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The New York Convention has largely evaded rigorous judicial scrutiny in Ireland, with merely a handful of cases addressing its text or principles in any detail. This rarity of case law on the Convention might be considered an indicator of its successful implementation in Ireland. Both the Irish courts and legislators have adopted a pro-enforcement approach to arbitral awards, with the aim of providing certainty to commercial parties. Indeed, Ireland does not acknowledge additional bases for declining to enforce arbitral awards other than absence of jurisdiction or prescription. The underlying governmental policy is to increase Ireland’s attractiveness as a venue for international commercial arbitration and this policy has been fully supported by the judicial branch. To that end, Ireland introduced a radical overhaul of its arbitration legislative framework in 2010 with the aim of promoting the country as a nation with one of the most progressive and arbitration-friendly legal regimes globally. This chapter addresses cases discussing complex questions of interpretation, while showing the prevalence of strong public policy considerations in favour of enforcing awards in Ireland.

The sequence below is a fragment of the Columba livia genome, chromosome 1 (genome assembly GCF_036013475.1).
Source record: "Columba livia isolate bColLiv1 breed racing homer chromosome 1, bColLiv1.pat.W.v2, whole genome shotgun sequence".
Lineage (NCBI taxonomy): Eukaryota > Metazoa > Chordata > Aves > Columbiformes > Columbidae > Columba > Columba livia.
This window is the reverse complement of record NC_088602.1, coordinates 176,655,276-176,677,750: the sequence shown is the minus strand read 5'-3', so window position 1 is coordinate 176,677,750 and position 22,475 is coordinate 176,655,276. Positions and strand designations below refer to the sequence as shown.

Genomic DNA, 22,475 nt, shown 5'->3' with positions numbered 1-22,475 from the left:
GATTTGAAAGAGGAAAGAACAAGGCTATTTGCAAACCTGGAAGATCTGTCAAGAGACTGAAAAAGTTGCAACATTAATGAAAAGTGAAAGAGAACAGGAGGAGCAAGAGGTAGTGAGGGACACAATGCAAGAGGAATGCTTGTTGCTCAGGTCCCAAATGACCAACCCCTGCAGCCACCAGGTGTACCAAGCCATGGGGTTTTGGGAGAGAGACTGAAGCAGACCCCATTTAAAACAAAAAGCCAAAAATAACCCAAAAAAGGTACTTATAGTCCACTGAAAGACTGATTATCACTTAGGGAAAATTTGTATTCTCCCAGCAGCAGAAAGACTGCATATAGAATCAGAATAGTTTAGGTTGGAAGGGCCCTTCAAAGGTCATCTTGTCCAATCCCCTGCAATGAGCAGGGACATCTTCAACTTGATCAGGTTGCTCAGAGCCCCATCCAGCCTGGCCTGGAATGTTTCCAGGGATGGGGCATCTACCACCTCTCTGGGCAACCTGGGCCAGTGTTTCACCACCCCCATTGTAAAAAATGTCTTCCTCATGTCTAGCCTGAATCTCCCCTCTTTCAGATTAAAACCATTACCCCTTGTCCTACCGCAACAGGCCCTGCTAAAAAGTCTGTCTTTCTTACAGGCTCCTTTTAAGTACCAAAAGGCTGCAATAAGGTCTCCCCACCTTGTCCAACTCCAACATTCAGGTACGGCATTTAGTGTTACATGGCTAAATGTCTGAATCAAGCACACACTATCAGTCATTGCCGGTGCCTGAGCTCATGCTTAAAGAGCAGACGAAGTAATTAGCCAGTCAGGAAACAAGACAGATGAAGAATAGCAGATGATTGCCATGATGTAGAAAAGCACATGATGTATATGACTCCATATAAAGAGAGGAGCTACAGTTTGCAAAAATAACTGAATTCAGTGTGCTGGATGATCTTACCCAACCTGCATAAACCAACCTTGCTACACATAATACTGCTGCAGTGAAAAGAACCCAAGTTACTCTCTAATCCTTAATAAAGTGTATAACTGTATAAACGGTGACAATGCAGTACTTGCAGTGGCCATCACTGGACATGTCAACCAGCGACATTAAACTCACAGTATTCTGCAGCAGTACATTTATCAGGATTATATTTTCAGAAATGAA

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A Dowling-Hussey and D Dunne, Arbitration Law (Dublin, Thomson Round Hall, 2014)
B Mansfield, Arbitration Act 2010 and Model Law: A Commentary (Dublin, Clarus Press Ltd., 2012)
- Interpretation and Application of the New York Convention in Ireland
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